The Pamlico is shallow causing the waves to stack up quite steep and close together making for a very rough time of it.

by 3 am winds had built to 30 and I was seasick. Seasickness would remain with me until sunrise.

By 4am the winds were 35 sustained and gusting higher. I was cozy under the dodger protected from the spray and occasional dousing of green water. Comfortable enough, poking my head out occasionally to throw up.

at 4:30am I heard a brief tearing sound followed by the sounds of a flogging sail. The jib blew out (to be fair it's 20 yrs old now). A bit of a struggle to get it furled and secured and I was grateful I could get it under control without going forward. My boat gets a rather uncomfortable motion when not balanced with the jib. Worse, my speed had dropped meaning I'd be in this mess for hours longer. I could fly the 135 furled a bit, but the thought of going forward to bend on that sail was not appealing. I resorted to the engine supplement the sail plan. It would not balance the boat any better but at least I could make up the lost power of the jib and keep my speed up.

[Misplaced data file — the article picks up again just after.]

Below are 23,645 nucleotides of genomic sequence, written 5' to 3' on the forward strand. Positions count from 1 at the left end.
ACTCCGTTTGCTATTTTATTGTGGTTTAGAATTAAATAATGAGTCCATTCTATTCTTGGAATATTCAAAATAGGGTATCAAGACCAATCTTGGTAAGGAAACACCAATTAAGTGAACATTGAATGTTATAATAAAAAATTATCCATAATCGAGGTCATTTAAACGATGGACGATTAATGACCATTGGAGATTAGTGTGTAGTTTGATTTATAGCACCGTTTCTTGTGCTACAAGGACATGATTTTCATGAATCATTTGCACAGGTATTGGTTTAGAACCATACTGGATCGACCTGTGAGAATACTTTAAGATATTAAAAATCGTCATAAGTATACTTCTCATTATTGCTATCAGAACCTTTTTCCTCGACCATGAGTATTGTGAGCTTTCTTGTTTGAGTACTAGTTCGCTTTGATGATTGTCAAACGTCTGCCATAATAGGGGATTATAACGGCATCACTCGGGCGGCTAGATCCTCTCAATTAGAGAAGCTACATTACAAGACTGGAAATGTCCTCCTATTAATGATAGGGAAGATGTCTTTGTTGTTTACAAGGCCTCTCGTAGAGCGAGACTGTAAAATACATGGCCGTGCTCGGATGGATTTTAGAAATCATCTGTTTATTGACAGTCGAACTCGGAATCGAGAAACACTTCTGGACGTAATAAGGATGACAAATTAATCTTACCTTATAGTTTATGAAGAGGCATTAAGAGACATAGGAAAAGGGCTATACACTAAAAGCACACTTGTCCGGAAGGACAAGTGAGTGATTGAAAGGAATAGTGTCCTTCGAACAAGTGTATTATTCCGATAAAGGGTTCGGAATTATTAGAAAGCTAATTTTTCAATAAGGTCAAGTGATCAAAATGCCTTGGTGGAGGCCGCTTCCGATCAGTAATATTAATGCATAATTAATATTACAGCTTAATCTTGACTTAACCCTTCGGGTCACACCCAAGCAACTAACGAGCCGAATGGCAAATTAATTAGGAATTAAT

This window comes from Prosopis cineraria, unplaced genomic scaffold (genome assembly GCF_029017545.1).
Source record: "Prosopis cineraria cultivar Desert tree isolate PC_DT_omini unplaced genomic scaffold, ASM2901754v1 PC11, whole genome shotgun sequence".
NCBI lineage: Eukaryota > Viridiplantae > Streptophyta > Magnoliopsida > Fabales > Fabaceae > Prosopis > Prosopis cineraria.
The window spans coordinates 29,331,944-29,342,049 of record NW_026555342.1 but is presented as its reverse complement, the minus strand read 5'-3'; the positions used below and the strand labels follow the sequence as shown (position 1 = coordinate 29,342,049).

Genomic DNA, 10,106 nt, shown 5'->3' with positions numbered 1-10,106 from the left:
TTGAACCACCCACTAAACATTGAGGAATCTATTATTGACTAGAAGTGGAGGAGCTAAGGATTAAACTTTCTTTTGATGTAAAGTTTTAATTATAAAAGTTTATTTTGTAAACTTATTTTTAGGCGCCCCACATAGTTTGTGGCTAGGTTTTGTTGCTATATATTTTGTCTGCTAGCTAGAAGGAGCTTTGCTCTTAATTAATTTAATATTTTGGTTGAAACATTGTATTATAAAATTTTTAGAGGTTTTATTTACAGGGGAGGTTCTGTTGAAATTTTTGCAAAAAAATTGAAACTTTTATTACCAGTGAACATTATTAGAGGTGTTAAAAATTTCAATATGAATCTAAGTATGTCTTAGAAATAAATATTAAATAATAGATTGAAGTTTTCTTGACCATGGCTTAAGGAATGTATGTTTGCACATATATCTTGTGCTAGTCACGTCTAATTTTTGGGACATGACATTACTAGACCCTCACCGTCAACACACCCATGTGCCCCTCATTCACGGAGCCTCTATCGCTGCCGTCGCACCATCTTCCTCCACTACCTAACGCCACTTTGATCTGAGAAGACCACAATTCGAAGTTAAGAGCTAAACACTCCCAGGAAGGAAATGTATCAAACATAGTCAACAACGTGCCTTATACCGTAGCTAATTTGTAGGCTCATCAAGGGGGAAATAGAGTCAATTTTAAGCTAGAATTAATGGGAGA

as the sky lightened I could see what I had been dealing with. It was an angry scene, all white froth. The waves were 5-6ft with occasional bigger. Nothing startling in the face of it. On the ocean a 6 ft swell is quite pleasant. But these waves were steep, violently smacking my little boat every 3 or 4 secs. It seemed that these waves were hell bent on rattling the fillings out of my head.

But with the sunrise my seasickness was subsiding. The ferries were starting their routes to and from Ocracoke and it was nice to have some company out there. The fall sky was that beautiful Carolina blue, and sun was warming the air nicely. Although it was still awfully bumpy, the unpleasantness of the evening were fading from my memory. I was enjoying the sail and looking forward to dropping the anchor in Ocracoke harbor. I had hrs to go, that was fine with me I was enjoying it now.